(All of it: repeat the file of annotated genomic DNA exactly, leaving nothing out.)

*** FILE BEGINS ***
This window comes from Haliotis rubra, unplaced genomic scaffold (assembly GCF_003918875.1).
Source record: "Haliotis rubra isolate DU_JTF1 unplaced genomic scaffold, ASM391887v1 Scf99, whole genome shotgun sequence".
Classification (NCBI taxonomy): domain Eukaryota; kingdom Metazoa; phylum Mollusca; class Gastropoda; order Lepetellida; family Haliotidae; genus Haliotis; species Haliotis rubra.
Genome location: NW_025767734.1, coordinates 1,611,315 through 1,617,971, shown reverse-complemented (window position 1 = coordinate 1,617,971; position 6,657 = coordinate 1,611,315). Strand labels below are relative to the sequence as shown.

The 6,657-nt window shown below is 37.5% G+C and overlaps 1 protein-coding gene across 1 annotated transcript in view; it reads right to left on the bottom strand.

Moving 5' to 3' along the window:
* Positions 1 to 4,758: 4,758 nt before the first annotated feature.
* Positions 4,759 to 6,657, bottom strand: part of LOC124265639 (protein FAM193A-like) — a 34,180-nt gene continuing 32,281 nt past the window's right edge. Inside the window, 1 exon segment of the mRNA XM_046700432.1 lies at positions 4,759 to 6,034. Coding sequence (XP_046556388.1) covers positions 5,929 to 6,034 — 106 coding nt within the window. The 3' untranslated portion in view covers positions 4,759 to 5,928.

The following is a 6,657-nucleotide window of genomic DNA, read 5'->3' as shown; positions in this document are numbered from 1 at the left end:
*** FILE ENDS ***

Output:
This window comes from Haliotis rubra, unplaced genomic scaffold (assembly GCF_003918875.1).
Source record: "Haliotis rubra isolate DU_JTF1 unplaced genomic scaffold, ASM391887v1 Scf99, whole genome shotgun sequence".
Classification (NCBI taxonomy): domain Eukaryota; kingdom Metazoa; phylum Mollusca; class Gastropoda; order Lepetellida; family Haliotidae; genus Haliotis; species Haliotis rubra.
Genome location: NW_025767734.1, coordinates 1,611,315 through 1,617,971, shown reverse-complemented (window position 1 = coordinate 1,617,971; position 6,657 = coordinate 1,611,315). Strand labels below are relative to the sequence as shown.

The 6,657-nt window shown below is 37.5% G+C and overlaps 1 protein-coding gene across 1 annotated transcript in view; it reads right to left on the bottom strand.

Moving 5' to 3' along the window:
* Positions 1 to 4,758: 4,758 nt before the first annotated feature.
* Positions 4,759 to 6,657, bottom strand: part of LOC124265639 (protein FAM193A-like) — a 34,180-nt gene continuing 32,281 nt past the window's right edge. Inside the window, 1 exon segment of the mRNA XM_046700432.1 lies at positions 4,759 to 6,034. Coding sequence (XP_046556388.1) covers positions 5,929 to 6,034 — 106 coding nt within the window. The 3' untranslated portion in view covers positions 4,759 to 5,928.

The following is a 6,657-nucleotide window of genomic DNA, read 5'->3' as shown; positions in this document are numbered from 1 at the left end: